Winner of the Griffith Review Novella Project II
Published in Griffith Review 46: Forgotten Stories
August 1962 in Moreton Bay. The Tangalooma whaling station has closed and Australian Rick is twenty-six and out of work. Whaling since his teens, he’s made his home on North Stradbroke Island with Norwegian siblings, his bride-to-be Camilla and his crewmate Christian.
Without work Christian and Camilla face immediate deportation. If Rick can’t get Christian onto the whale chaser, the Looma, for their next contract in Western Australia, he will lose Camilla forever.
Whale Station avoids the sentimental response of atonement through tourism and focuses instead on character displacement in the wake of an Australian industry practice that only ceased operation nationally in 1978 due to commercial viability.
Megan McGrath’s moving novella about identity and industries in change returns the reader to Australia’s recent whaling past; it is a story about the mistakes we continue to make, about the crippling power of love and the grip of small towns.
Read an excerpt:
I got out of bed slowly, stiff in the joints from coming down at Whale Rock. The skin on my hands was raw with tiny cuts, but they were clean and healing. I went into the kitchen, shielding my eyes from the sun coming in through the front windows. Camilla had left a mug of black coffee on the bench, and beside it, my pocketbook lay open, the teaspoon forming a crosspiece against the pages.
In her neat, upright script she’d written, Good luck! And below it, as if an afterthought, the words, no milk, followed by a single x. The brew had long since gone cold but I slurped it down anyway.
Camilla’s note was to wish me well on my search for work, but with respite from the wind for the morning I knew where my priorities lay. Looking for work could wait. I wanted to swim out to Whalebone Reef.
The swim was less than fifty yards. The reef, just off the headland in front of our house, nothing spectacular. But the bones were incredible.
Home for the three of us was a small shack at Claytons, right on Cylinder Beach. Cylinder was a beach with cycles. At different times the cove filled with sand that buried the footholds of the headland and others it opened up to lagoons or tadpole infested tea-tree swamps we’d need to wade through to reach the sandbar and surf on the other side.
In the humid summer months the hum of mozzies filled the reeds on quiet days and we’d pray for a sou’easter to blow them out to sea. The shift was seasonal, the way all things were. But August was a season of its own. August took the coil of winter and wound it so tight every morning pinched your bones. The cruellest of all were the August skies that swept blue and clear like an icy skin over the horizon.
On the beach, I unzipped my jacket and pulled my shirt over my head. My skin rippled in the cold and even the sand had a bite to it. This was not a day for inching out past the breakers. I barrelled into the surf, throwing my body into the shore break before the chill could register. I hadn’t swum in months but after a few strokes heat filled my limbs and I relaxed into the rhythm of a crawl, pulling myself out through the surf.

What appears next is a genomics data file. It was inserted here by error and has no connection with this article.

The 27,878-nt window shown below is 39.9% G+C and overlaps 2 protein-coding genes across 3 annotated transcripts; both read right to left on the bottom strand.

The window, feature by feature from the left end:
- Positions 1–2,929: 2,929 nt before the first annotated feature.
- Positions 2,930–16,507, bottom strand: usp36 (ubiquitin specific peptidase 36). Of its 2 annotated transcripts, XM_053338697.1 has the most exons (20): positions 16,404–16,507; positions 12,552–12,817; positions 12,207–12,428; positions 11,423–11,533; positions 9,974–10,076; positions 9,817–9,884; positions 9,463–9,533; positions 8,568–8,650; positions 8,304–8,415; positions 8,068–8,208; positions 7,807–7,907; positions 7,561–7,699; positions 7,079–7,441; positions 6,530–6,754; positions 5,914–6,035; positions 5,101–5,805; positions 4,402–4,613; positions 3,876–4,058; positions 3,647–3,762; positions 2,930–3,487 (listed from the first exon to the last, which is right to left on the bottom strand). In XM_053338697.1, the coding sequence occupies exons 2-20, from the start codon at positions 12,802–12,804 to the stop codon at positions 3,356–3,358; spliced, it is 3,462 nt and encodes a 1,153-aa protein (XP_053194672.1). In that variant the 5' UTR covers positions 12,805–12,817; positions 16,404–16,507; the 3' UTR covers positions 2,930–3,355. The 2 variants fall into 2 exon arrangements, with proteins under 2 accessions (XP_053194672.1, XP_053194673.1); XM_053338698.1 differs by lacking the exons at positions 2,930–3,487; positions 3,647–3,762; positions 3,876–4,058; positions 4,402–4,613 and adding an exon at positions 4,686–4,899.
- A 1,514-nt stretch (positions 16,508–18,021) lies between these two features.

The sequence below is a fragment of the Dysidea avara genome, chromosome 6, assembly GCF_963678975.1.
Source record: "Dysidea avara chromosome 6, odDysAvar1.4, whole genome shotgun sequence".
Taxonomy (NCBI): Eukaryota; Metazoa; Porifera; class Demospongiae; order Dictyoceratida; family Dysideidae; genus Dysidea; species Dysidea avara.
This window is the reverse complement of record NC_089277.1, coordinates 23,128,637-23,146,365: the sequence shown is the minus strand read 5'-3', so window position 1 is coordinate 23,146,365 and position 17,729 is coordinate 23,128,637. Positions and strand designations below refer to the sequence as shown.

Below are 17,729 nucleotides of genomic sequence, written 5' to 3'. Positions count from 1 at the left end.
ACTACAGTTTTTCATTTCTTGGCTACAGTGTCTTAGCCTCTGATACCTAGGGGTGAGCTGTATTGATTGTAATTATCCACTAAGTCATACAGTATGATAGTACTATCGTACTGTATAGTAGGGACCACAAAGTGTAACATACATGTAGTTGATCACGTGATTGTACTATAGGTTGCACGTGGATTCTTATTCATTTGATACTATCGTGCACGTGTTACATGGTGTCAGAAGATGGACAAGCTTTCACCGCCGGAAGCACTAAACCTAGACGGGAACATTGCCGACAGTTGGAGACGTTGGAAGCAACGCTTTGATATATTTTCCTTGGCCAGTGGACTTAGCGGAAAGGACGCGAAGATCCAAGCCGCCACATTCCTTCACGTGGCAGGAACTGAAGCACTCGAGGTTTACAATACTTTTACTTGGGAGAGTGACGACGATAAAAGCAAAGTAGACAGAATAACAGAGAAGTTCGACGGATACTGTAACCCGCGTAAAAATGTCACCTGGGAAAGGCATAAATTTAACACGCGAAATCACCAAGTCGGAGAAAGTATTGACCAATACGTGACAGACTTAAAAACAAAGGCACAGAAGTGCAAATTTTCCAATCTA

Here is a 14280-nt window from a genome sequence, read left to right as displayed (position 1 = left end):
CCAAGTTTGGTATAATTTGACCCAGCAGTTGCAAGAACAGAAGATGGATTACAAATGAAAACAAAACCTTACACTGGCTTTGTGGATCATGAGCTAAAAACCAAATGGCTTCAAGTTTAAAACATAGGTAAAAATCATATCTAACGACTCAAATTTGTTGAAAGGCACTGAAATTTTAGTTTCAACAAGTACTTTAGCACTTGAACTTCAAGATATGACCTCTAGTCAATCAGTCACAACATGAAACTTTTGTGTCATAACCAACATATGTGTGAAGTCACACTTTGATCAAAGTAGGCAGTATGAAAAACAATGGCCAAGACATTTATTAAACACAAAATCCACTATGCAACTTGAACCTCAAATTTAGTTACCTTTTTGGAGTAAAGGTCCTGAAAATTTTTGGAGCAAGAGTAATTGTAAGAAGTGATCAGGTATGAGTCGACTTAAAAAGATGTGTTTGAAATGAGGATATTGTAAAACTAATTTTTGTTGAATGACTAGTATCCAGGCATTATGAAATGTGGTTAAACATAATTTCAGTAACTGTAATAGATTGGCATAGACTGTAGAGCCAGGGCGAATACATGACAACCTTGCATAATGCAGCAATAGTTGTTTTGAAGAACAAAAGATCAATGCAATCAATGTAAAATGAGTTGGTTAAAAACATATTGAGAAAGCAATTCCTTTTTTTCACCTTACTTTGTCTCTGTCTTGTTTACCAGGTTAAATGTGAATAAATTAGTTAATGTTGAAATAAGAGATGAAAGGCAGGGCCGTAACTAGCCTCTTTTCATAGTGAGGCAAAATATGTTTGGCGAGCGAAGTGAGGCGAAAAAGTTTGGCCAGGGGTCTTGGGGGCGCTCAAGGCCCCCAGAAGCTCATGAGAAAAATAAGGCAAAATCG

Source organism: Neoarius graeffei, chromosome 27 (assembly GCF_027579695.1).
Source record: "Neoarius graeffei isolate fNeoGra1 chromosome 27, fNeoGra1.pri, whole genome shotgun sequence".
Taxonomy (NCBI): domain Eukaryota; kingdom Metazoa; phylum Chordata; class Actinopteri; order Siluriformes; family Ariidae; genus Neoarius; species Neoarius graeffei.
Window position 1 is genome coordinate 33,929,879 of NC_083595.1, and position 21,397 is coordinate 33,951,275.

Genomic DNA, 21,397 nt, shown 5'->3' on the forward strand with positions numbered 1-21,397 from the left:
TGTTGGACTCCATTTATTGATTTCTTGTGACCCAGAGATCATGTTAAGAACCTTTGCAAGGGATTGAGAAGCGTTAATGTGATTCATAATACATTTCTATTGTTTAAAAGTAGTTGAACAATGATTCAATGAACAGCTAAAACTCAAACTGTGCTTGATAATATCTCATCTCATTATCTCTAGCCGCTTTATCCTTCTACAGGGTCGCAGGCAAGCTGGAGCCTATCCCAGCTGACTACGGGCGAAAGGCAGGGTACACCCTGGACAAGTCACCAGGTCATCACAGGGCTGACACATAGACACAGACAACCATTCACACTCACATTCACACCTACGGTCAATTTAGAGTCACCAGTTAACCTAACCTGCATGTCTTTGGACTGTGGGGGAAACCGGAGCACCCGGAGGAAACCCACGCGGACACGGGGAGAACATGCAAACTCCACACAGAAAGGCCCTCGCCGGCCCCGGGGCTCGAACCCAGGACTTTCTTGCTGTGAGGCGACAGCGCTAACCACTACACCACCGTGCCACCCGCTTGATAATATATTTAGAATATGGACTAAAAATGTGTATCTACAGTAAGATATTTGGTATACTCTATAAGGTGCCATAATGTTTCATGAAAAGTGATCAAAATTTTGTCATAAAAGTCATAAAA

Once I cleared the waves, I treaded on the surface, sucking the air deep into my lungs. The bottom was barely two body lengths below but after being away for so long, the thought of going under to be with the bones, even for a minute, made my heart race.
The bones in the reef, I suspected, were from a carcass that had rotted on a nearby beach and been worked into the rocks by the currents and tides. The past few summers I’d been trying to catalogue the remains. Rumour said it wasn’t a whole whale just an assortment of bones, all the wrong order, like someone had tipped the pieces of a jigsaw out of the box. I disagreed. There was a whale down there. And I wanted to prove it. I’d been sketching the bones from memory after each dive, trying to capture one piece at a time. How they looked in the rock and how they’d look free of it.
I was in awe of them. I wanted to know this whale through its parts. For me, the work and the whale was always a different thing. The same way I felt fishing for turtle or snapper or jew; I could still love the animal and hunt it.
Preparing to dive, I counted the seconds of each breath, in and out, then I tipped on the surface and dove straight down.
As my vision adjusted to the salt water the reef came into view. At first I saw only a flat, dull shape against the sand and I kicked hard to propel myself against the current. This was the same reef I’d visited only months ago. My pulse was in my ears as I tried to comprehend what I was seeing. As the swell rolled above me I rocked with it, making a final check but I wasn’t wrong.
The bones were gone.